The game is on as gulls swarm unwatched beach booty.
When Hernando de Soto, the famous Spanish explorer and conquistador, conquered Peru in 1530, his expedition was regarded as extremely successful back in Spain because he came back a wealthy man with vast riches in gold and silver that he had plundered from the Incas. Conversely, his second trip to the new world in 1539 was deemed an utter failure, as he marauded his way through Indian territories now known as Florida, Georgia, the Carolinas, Tennessee, Alabama, Mississippi, Arkansas, Louisiana, and Texas, but did not find any gold, silver or treasure of any sort, and ultimately died in 1542 on the western bank of the Mississippi River. History credits de Soto as the “discoverer” of that great river.
This background is relevant because in 1898, at the height of the Spanish-American War, a fort was built on Mullet Key in Tampa Bay near the presumed location where Hernando de Soto began his American odyssey. The name Fort De Soto just sounds more imposing than “Fort Mullet Key.” I am certain that de Soto never dreamed that the REAL treasure of the area would be the birds and Gulf Shore beaches that attract visitors from all over the world.
Recently we witnessed a modern day plunderer pillage local treasure on a Fort DeSoto Park beach. Unsuspecting beach-goers went for a pleasant stroll leaving their luncheon snacks protected only by plastic shopping bags and a small sand fort in front of their beach chairs. The natives, a group of Laughing and Ring-billed Gulls led by a foreign conquistador, Lesser Black-backed Gull, seized the loot and made off with it. In the photo above, the Lesser Black-backed can be seen taking command of the raid, and in the second photo he is successfully transporting his bounty to safer surroundings. The third photo depicts a juvenile Herring Gull attempting to steal a plastic bag of a Coke six pack. Note that he is alone in this endeavor. Finally, the Lesser Black-backed posed for his formal portrait.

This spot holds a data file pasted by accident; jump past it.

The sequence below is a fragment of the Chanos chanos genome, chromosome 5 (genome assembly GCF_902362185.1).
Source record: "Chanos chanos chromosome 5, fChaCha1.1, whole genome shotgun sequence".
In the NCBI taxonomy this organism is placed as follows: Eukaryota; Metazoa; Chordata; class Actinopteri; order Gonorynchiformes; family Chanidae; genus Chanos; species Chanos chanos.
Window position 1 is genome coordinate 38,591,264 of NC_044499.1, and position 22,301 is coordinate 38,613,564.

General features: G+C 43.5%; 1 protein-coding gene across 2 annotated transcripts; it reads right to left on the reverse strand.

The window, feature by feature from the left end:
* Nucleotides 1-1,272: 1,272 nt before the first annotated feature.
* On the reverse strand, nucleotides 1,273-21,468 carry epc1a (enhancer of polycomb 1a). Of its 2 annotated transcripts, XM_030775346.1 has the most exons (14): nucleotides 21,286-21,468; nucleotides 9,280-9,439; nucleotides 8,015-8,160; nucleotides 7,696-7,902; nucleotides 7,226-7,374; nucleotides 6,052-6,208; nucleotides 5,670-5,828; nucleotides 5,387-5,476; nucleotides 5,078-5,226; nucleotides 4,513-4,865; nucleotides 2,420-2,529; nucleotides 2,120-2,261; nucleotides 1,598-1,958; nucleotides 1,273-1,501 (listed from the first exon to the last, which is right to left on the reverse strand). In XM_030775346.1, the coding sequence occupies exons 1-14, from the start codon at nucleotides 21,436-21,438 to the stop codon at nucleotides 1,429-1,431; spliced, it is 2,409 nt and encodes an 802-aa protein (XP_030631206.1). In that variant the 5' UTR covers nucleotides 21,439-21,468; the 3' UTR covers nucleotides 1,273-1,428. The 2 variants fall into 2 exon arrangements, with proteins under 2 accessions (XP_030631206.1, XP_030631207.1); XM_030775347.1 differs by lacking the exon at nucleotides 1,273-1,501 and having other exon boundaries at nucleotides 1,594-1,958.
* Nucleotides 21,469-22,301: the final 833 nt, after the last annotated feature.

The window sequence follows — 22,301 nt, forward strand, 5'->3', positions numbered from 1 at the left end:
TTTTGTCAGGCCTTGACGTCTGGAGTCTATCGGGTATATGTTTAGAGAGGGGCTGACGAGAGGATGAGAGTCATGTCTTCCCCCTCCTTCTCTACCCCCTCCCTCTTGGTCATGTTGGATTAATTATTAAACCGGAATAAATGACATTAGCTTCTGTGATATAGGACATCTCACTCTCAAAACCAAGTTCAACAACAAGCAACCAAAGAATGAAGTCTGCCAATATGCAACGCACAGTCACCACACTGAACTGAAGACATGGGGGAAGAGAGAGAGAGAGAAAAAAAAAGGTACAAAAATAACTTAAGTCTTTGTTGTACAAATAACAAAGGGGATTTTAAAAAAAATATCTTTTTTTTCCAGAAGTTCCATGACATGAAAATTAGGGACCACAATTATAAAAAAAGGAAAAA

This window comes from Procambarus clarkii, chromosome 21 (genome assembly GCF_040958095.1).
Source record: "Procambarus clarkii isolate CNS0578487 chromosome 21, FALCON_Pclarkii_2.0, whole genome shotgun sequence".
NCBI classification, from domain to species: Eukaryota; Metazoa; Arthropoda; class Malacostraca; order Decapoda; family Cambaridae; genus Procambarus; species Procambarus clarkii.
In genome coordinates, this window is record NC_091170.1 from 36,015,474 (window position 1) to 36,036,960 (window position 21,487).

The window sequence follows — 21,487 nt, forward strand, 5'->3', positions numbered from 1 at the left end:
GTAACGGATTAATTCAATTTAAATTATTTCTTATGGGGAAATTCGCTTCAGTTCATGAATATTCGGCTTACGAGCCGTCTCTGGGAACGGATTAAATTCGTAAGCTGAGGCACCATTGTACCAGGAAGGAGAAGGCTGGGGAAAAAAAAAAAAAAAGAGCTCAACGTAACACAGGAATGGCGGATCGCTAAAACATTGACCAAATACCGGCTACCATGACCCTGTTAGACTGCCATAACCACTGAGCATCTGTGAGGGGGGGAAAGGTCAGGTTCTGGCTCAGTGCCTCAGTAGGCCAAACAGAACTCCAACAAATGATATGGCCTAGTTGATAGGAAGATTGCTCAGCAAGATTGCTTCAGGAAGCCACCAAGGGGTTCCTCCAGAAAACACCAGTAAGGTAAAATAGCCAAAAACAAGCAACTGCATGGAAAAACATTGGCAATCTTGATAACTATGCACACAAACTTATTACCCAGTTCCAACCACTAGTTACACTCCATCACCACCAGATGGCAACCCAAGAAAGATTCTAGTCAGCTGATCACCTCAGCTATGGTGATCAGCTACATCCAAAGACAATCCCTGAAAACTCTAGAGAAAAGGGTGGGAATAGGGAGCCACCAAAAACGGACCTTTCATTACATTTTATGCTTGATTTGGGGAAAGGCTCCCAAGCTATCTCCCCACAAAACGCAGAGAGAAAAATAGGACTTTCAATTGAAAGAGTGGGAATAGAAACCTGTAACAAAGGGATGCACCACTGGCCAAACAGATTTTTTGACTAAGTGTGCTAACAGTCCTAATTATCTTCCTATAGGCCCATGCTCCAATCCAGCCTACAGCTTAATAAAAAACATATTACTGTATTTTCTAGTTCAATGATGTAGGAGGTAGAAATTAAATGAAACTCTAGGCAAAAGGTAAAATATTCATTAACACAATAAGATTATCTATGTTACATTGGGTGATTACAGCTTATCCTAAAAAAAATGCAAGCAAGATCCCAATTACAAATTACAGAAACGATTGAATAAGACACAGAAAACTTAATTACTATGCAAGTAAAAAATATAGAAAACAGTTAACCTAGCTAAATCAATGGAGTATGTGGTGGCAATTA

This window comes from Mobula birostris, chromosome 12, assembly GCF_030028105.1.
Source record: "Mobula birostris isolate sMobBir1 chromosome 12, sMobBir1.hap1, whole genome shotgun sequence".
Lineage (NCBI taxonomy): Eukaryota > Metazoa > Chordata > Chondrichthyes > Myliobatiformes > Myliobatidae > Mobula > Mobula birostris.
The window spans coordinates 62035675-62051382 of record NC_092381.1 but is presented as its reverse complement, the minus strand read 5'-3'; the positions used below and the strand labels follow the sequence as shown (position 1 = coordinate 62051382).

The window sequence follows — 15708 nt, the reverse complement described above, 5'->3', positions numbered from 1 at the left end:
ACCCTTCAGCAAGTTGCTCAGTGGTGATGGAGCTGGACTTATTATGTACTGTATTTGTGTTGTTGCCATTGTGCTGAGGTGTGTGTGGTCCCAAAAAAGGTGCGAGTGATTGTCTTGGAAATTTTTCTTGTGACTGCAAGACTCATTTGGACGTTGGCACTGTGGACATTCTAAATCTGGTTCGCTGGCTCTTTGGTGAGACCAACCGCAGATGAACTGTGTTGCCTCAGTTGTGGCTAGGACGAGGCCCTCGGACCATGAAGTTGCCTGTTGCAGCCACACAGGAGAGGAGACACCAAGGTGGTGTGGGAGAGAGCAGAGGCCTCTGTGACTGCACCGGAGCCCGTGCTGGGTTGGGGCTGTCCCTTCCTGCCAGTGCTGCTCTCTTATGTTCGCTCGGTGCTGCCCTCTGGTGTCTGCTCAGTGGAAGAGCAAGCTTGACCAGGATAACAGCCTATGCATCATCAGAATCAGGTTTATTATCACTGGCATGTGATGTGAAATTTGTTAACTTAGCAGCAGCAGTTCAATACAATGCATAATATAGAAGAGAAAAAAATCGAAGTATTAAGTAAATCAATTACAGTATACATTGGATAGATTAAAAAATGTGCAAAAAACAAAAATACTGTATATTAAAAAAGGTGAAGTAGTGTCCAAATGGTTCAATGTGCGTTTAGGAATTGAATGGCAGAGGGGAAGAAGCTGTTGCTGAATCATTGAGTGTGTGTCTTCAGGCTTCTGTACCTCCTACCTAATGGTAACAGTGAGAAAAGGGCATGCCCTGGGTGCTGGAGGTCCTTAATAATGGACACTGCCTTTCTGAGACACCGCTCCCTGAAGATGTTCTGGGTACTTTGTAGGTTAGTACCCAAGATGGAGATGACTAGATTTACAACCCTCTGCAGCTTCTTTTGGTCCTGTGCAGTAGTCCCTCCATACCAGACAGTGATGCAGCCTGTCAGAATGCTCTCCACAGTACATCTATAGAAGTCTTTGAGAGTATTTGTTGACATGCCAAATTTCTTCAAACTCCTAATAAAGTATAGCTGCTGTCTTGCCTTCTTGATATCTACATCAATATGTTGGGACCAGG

The Lesser Black-backed Gull is a European gull that is slightly smaller than the more common Herring Gull. It is identified by the darker back (mantle) and wings, but not as deep and rich a black as the larger Great Black-backed Gull. One of the Lesser Black-backed Gulls’ most distinctive features is its yellow legs, contrary to the pink legs of the somewhat similar, but lighter backed, Herring Gull. It, like the human European invaders of yore, has become more common in the eastern United States, and can be found on Hutchison Island, both north and south, most winters. Ground zero for the species in the winter is in eastern Pennsylvania where they occur in the hundreds on two lakes – Nockamixon and Peace Valley, only a few miles from our Bucks County home.
Just as the Spanish Galleons that transported stolen treasure from the New World back to Europe in the 1500s, (and sometimes sank in hurricanes off Fort Pierce Inlet, giving rise to our popular designation as “Treasure Coast”); and modern day double hulled oil tankers transport modern day treasures from the Middle East, past Florida, to refineries in Texas; perhaps future space shuttles will transport treasures of the future, (uranium? lithium?) from undiscovered planets back to the Space Coast with who knows what impact on the unsuspecting planet inhabitants.
Lesser Black-backed Gulls, as plunderers, are strictly “small-time.”